He learned that the craft that he had been raised with could be transformed into nothing short of an art.

Today, Mincer Silversmiths is dedicated to providing unique, high quality, handmade products for collectors, working cowboys and leather crafters across the globe. They strive to design and manufacture items that fit the needs of every individual, first and foremost being usable for everyday working conditions while at the same time being of heirloom quality. Something that they pride themselves on, every piece is produced and hand finished on the Mincer ranch, in the heart of the U.S.A.

~ Dainya Sapergia

Mincer Silversmiths

www.mincersilversmiths.com

5 weeks ’till Christmas: Great Gift Ideas

One of the real gratifying perks of my job is the pleasure of meeting the western artists and artisans whose work I’ve admired from afar, as over the years, we’ve structured the content of the magazine to include more of a cultural bend and showcase the vibe of art and crafts in the western world. Consequently, the scope of my Christmas shopping list takes a considerable dabble into this, and we’re all the better for it, supporting our local economy, leaving a gentler footprint on the world, and often gifting pieces bound to become family treasures in the generations to come.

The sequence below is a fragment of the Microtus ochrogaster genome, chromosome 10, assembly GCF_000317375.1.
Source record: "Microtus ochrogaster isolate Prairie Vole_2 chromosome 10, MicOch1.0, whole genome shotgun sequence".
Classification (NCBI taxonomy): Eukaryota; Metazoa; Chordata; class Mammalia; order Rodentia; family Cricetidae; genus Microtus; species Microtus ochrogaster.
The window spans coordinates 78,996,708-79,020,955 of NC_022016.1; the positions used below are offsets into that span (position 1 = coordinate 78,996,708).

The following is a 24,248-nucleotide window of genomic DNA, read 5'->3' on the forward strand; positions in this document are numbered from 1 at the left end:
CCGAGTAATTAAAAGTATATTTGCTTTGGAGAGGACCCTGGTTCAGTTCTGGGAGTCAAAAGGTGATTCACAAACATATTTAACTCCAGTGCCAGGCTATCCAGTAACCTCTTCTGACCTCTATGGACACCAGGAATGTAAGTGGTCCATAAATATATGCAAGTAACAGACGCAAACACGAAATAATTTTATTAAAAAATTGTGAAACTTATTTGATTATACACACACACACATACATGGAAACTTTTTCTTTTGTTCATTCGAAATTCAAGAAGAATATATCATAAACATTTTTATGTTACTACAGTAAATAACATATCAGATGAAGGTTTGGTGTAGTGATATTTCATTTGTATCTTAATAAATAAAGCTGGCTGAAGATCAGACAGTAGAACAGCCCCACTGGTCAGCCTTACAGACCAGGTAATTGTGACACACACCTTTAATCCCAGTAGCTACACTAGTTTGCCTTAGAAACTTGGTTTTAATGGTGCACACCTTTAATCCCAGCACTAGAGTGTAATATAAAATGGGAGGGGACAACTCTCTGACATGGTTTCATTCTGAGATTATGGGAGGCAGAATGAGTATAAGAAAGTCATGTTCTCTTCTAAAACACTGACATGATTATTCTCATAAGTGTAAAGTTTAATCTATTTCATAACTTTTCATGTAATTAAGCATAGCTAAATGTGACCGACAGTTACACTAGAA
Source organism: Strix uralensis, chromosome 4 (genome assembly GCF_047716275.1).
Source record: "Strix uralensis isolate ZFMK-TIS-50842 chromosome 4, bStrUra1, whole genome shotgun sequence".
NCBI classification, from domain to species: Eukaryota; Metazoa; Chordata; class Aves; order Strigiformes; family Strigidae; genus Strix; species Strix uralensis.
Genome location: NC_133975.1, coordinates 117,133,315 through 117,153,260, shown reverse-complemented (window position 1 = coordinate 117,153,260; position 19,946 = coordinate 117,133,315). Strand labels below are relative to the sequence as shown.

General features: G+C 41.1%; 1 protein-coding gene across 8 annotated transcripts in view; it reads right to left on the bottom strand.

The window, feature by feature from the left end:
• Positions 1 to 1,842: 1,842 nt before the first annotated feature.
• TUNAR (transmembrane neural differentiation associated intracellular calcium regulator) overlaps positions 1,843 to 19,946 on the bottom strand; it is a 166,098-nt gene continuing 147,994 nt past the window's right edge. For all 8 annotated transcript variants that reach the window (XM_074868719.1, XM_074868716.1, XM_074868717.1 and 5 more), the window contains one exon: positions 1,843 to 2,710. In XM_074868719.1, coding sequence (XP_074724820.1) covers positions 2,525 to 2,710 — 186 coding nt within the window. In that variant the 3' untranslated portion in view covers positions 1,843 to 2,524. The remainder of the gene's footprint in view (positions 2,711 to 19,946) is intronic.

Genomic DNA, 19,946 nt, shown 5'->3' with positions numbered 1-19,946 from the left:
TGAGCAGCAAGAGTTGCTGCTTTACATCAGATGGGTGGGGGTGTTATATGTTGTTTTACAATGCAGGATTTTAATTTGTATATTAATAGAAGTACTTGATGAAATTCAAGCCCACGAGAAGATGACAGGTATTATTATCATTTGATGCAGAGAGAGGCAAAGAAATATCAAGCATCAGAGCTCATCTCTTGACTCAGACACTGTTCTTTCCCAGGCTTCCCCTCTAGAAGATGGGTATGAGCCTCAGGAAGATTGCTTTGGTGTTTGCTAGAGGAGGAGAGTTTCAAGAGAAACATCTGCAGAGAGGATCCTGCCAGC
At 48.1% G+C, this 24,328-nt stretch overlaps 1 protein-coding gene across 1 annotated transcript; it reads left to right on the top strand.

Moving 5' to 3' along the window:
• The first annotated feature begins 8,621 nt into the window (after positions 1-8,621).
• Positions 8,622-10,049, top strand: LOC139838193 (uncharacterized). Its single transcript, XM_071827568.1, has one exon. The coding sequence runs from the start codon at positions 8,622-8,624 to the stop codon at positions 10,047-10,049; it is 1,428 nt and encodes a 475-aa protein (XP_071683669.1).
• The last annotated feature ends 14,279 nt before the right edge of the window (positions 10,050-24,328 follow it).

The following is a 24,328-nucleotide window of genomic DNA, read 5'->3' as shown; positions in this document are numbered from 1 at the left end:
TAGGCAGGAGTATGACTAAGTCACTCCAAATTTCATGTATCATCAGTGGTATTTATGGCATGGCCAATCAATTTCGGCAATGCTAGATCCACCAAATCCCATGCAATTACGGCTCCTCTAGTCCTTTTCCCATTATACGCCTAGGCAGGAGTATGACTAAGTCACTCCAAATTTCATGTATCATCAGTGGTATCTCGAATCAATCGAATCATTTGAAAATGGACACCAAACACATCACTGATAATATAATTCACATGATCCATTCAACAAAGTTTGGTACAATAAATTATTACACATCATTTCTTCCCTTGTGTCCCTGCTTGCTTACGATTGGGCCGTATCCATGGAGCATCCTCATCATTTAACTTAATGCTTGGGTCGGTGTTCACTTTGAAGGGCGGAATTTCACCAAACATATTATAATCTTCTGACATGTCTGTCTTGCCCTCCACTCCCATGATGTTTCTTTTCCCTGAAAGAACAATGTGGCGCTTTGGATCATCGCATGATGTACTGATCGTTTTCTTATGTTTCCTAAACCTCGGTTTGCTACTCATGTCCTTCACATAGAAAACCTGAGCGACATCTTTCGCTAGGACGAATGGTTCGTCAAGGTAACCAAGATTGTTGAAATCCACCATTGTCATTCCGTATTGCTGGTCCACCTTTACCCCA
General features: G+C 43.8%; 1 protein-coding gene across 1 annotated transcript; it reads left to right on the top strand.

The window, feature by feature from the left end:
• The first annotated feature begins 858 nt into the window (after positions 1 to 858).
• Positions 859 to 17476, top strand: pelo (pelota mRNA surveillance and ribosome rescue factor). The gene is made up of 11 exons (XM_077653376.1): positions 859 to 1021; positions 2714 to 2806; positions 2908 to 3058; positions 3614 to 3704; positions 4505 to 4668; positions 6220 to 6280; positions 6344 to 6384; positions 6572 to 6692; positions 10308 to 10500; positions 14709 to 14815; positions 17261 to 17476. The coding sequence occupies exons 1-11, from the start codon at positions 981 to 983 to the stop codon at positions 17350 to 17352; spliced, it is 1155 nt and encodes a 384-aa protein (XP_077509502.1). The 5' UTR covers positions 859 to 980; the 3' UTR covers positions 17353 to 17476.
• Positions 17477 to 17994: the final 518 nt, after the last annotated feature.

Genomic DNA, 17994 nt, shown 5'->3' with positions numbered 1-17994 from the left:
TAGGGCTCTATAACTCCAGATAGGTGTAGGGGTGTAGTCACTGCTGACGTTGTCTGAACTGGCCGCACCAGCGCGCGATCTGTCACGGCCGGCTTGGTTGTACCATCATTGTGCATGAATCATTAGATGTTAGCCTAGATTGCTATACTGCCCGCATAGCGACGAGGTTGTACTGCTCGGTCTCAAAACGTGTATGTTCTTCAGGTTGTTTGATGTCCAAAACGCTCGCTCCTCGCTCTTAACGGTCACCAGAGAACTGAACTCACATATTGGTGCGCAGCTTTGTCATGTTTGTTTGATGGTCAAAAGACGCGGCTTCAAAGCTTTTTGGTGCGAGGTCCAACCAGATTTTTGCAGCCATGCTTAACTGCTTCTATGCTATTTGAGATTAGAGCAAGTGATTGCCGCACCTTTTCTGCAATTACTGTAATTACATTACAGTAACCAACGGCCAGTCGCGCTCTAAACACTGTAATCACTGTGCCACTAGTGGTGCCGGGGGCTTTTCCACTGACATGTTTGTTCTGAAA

Here’s a few the interesting paths we’ve wandered down lately.

Though the Calgary floods temporarily closed The Van Ginkel Art Gallery – housed in one of the oldest buildings in historic Inglewood – the work of artist, Paul Van Ginkel can again be viewed in all of it’s breathtaking beauty, now that the gallery is open again.

See Paul’s Facebook page for a glimpse of what he’s been working on (horses!), and while you’re visiting be sure to purchase one of his calendars, illustrated with his work. Only $20 and 100% of the donations go to Calgary based charity HOPEthiopia (www.hopethiopia.com).

The Van Ginkel Art Gallery has limited hours, be sure to check before you go.